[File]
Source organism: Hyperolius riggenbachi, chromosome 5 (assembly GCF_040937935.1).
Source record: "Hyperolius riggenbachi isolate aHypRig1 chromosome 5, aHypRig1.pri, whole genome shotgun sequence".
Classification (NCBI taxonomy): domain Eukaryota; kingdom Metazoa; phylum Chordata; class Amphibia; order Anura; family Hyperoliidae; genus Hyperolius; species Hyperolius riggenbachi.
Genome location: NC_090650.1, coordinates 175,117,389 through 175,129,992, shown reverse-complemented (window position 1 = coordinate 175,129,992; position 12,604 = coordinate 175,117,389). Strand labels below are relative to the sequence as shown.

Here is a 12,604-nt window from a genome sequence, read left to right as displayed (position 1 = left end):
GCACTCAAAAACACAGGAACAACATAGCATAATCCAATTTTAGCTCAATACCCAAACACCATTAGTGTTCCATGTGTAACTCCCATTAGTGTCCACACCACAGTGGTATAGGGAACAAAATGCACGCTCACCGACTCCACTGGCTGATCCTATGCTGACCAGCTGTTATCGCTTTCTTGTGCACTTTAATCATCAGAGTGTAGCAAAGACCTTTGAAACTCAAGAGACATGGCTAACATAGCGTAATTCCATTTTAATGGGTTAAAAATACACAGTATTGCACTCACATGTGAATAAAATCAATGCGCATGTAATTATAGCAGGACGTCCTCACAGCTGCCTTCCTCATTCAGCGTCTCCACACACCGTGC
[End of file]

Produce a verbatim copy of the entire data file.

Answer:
Source organism: Hyperolius riggenbachi, chromosome 5 (assembly GCF_040937935.1).
Source record: "Hyperolius riggenbachi isolate aHypRig1 chromosome 5, aHypRig1.pri, whole genome shotgun sequence".
Classification (NCBI taxonomy): domain Eukaryota; kingdom Metazoa; phylum Chordata; class Amphibia; order Anura; family Hyperoliidae; genus Hyperolius; species Hyperolius riggenbachi.
Genome location: NC_090650.1, coordinates 175,117,389 through 175,129,992, shown reverse-complemented (window position 1 = coordinate 175,129,992; position 12,604 = coordinate 175,117,389). Strand labels below are relative to the sequence as shown.

Here is a 12,604-nt window from a genome sequence, read left to right as displayed (position 1 = left end):
GCACTCAAAAACACAGGAACAACATAGCATAATCCAATTTTAGCTCAATACCCAAACACCATTAGTGTTCCATGTGTAACTCCCATTAGTGTCCACACCACAGTGGTATAGGGAACAAAATGCACGCTCACCGACTCCACTGGCTGATCCTATGCTGACCAGCTGTTATCGCTTTCTTGTGCACTTTAATCATCAGAGTGTAGCAAAGACCTTTGAAACTCAAGAGACATGGCTAACATAGCGTAATTCCATTTTAATGGGTTAAAAATACACAGTATTGCACTCACATGTGAATAAAATCAATGCGCATGTAATTATAGCAGGACGTCCTCACAGCTGCCTTCCTCATTCAGCGTCTCCACACACCGTGC